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Typical H2X installation

French-language diagram of H2X displays and equipment

H2X radar ("Mickey set", AN/APS-15) was an American development of the British H2S radar, the first ground mapping radar to be used in combat.[1] It was used by the USAAF during World War II as a navigation system for daylight overcast and nighttime operations. It used a shorter 3 cm wavelength (10 GHz frequency) than the H2S, giving a sharper picture (H2S subsequently adopted 3 cm in the Mark III version entering operational service on November 18, 1943, for “Battle of Berlin”) and not known to have ever been spotted by the German Naxos radar detector, due to that receiving device's specific purpose being to spot the original British H2S equipment's lower frequency, 3 GHz emissions. The first H2X-equipped B-17s arrived in England in early February 1944, and were first used in combat later that month. Those missions where bombing was done by H2X were called "Pathfinder missions" and the crews were called "Pathfinder crews". The hemispherical radome for the H2X's rotating dish antenna replaced the ball turret of the Pathfinders. In the B-17 the "Mickey set" was installed in the radio room just aft of the bomb bay. The H2X on later B-24s was installed in the flight deck behind the co-pilot. In combat areas the Mickey operator directed the pilot on headings to be taken, and on the bomb run directed the airplane in coordination with the bombardier. The first use of the "Mickey" was against Ploesti on April 5, 1944.[2]

Due to the absence of radar maps, in late April 1944 six PR Mk.XVI de Havilland Mosquito aircraft in the 482nd Bomb Group were equipped with H2X equipment. The idea was to produce photographs of the radar screen during flights over Germany allowing easy interpretation of these radar images in later bombing runs. Three aircraft were subsequently lost in training, and the project was discontinued. A further twelve PR Mk.XVI de Havilland Mosquito aircraft of the 25th Bomb Group (Reconnaissance) of the Eighth Air Force were fitted with H2X and beginning in May 1944 flew radar mapping night missions until February 1945. The sets tended to overload the Mosquito's electrical system and occasionally exploded. Mickey aircraft had the highest loss, abort, and mission failure rates of the otherwise successful Mosquito reconnaissance aircraft and were severely curtailed after February 19, 1945. Three were lost to enemy action and one was shot down by friendly fire from a Ninth Air Force P-47. In Europe several P-38 fighters were also converted to carrying H2X radar in the nose, along with an operator/navigator to obtain radar maps of German targets but plans to produce the variant in quantity never materialized. In the Pacific theater, B-29’s were equipped with the improved H2X radar called the AN/APQ-13, a ground scanning radar developed by Bell, Western Electric, and MIT. The radome was carried on the aircraft belly between the bomb bays and was partially retractable. The radar operated at a frequency of 9,375 ± 45 megahertz and used a superheterodyne receiver. The radar was used for high altitude area bombing, search and navigation. Computation for bombing could be performed by an impact predictor. A range unit permitted a high degree of accuracy in locating beacons.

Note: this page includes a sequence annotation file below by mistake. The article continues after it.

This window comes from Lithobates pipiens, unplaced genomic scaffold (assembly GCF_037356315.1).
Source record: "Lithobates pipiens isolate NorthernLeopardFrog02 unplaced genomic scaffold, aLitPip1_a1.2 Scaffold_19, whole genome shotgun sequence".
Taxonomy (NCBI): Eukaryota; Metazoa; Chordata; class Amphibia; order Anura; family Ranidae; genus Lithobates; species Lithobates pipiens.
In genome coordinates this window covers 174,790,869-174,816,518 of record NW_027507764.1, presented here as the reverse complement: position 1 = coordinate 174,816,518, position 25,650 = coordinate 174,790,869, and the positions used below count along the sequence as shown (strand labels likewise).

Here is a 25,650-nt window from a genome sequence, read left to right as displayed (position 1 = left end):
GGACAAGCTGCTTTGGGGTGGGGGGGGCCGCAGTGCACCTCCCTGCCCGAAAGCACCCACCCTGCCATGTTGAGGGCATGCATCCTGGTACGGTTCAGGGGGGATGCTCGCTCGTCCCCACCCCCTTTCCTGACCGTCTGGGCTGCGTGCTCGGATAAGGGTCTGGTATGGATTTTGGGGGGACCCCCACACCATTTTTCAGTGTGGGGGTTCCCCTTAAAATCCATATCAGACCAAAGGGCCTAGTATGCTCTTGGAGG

Post-war, the AN/APQ-13 became the first military radar converted to a domestic peacetime application as a storm warning radar. About thirty systems were converted and installed on military bases. It was replaced by the AN/CPS-9 system in 1949.


  1. Jablonski, Edward (1971). Volume 2 (Wings of Fire), Book I (Kites over Berlin). p. 49. 
  2. Miller, Donald L. (2006). Masters of the Air: America's Bomber Boys Who Fought the Air War Against Nazi Germany. New York: Simon & Schuster. p. 118. ISBN 978-0-7432-3544-0. 
  • Freeman, Roger A. The Mighty Eighth War Diary (1990). ISBN 0-87938-495-6 page 240[specify]

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